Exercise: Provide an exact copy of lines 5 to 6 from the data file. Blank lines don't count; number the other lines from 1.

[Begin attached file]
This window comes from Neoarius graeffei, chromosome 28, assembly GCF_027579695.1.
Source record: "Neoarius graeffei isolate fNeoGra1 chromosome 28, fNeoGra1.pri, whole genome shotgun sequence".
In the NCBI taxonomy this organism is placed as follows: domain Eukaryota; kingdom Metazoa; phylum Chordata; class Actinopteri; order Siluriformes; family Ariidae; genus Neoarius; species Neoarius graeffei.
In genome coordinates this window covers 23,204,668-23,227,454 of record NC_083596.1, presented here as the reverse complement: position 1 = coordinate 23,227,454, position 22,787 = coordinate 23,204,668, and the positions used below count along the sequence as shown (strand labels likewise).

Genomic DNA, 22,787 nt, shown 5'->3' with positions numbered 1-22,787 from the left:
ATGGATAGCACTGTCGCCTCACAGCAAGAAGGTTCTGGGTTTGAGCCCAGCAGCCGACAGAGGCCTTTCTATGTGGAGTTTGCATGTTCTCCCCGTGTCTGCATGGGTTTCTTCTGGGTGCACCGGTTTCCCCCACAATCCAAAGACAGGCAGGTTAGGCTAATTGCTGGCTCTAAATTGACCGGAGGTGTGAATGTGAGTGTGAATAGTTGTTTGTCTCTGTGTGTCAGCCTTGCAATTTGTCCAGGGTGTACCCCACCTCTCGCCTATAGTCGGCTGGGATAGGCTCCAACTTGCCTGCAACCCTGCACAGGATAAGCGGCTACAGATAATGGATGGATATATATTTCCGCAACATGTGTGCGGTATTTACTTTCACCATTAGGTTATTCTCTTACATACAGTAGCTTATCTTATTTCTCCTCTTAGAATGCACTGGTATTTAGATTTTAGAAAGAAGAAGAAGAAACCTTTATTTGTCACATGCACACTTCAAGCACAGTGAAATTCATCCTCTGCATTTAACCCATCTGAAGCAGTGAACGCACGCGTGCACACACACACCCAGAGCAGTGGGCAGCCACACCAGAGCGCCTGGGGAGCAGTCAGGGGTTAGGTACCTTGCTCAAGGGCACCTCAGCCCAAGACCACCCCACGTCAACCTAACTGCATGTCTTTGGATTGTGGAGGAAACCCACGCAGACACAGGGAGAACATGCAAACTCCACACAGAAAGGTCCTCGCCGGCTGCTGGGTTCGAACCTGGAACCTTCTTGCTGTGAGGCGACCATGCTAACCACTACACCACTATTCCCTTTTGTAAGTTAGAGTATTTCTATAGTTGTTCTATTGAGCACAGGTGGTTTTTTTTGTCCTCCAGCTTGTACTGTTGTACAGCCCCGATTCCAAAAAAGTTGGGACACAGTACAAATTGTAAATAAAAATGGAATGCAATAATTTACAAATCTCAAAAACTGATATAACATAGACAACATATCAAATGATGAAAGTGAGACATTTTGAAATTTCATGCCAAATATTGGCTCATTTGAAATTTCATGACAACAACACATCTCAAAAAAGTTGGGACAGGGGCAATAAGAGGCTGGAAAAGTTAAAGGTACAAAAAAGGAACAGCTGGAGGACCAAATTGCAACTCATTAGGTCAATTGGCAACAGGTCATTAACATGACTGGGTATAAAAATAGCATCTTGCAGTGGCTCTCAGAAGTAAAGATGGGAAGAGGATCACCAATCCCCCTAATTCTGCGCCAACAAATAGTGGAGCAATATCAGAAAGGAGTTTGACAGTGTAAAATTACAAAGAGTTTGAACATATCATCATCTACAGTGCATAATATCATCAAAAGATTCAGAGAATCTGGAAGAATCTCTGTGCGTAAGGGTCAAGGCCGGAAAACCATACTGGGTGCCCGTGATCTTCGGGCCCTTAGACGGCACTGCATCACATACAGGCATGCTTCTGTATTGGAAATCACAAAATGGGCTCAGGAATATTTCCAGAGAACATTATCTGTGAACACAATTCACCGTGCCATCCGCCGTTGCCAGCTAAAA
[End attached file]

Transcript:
Genomic DNA, 22,787 nt, shown 5'->3' with positions numbered 1-22,787 from the left:
ATGGATAGCACTGTCGCCTCACAGCAAGAAGGTTCTGGGTTTGAGCCCAGCAGCCGACAGAGGCCTTTCTATGTGGAGTTTGCATGTTCTCCCCGTGTCTGCATGGGTTTCTTCTGGGTGCACCGGTTTCCCCCACAATCCAAAGACAGGCAGGTTAGGCTAATTGCTGGCTCTAAATTGACCGGAGGTGTGAATGTGAGTGTGAATAGTTGTTTGTCTCTGTGTGTCAGCCTTGCAATTTGTCCAGGGTGTACCCCACCTCTCGCCTATAGTCGGCTGGGATAGGCTCCAACTTGCCTGCAACCCTGCACAGGATAAGCGGCTACAGATAATGGATGGATATATATTTCCGCAACATGTGTGCGGTATTTACTTTCACCATTAGGTTATTCTCTTACATACAGTAGCTTATCTTATTTCTCCTCTTAGAATGCACTGGTATTTAGATTTTAGAAAGAAGAAGAAGAAACCTTTATTTGTCACATGCACACTTCAAGCACAGTGAAATTCATCCTCTGCATTTAACCCATCTGAAGCAGTGAACGCACGCGTGCACACACACACCCAGAGCAGTGGGCAGCCACACCAGAGCGCCTGGGGAGCAGTCAGGGGTTAGGTACCTTGCTCAAGGGCACCTCAGCCCAAGACCACCCCACGTCAACCTAACTGCATGTCTTTGGATTGTGGAGGAAACCCACGCAGACACAGGGAGAACATGCAAACTCCACACAGAAAGGTCCTCGCCGGCTGCTGGGTTCGAACCTGGAACCTTCTTGCTGTGAGGCGACCATGCTAACCACTACACCACTATTCCCTTTTGTAAGTTAGAGTATTTCTATAGTTGTTCTATTGAGCACAGGTGGTTTTTTTTGTCCTCCAGCTTGTACTGTTGTACAGCCCCGATTCCAAAAAAGTTGGGACACAGTACAAATTGTAAATAAAAATGGAATGCAATAATTTACAAATCTCAAAAACTGATATAACATAGACAACATATCAAATGATGAAAGTGAGACATTTTGAAATTTCATGCCAAATATTGGCTCATTTGAAATTTCATGACAACAACACATCTCAAAAAAGTTGGGACAGGGGCAATAAGAGGCTGGAAAAGTTAAAGGTACAAAAAAGGAACAGCTGGAGGACCAAATTGCAACTCATTAGGTCAATTGGCAACAGGTCATTAACATGACTGGGTATAAAAATAGCATCTTGCAGTGGCTCTCAGAAGTAAAGATGGGAAGAGGATCACCAATCCCCCTAATTCTGCGCCAACAAATAGTGGAGCAATATCAGAAAGGAGTTTGACAGTGTAAAATTACAAAGAGTTTGAACATATCATCATCTACAGTGCATAATATCATCAAAAGATTCAGAGAATCTGGAAGAATCTCTGTGCGTAAGGGTCAAGGCCGGAAAACCATACTGGGTGCCCGTGATCTTCGGGCCCTTAGACGGCACTGCATCACATACAGGCATGCTTCTGTATTGGAAATCACAAAATGGGCTCAGGAATATTTCCAGAGAACATTATCTGTGAACACAATTCACCGTGCCATCCGCCGTTGCCAGCTAAAA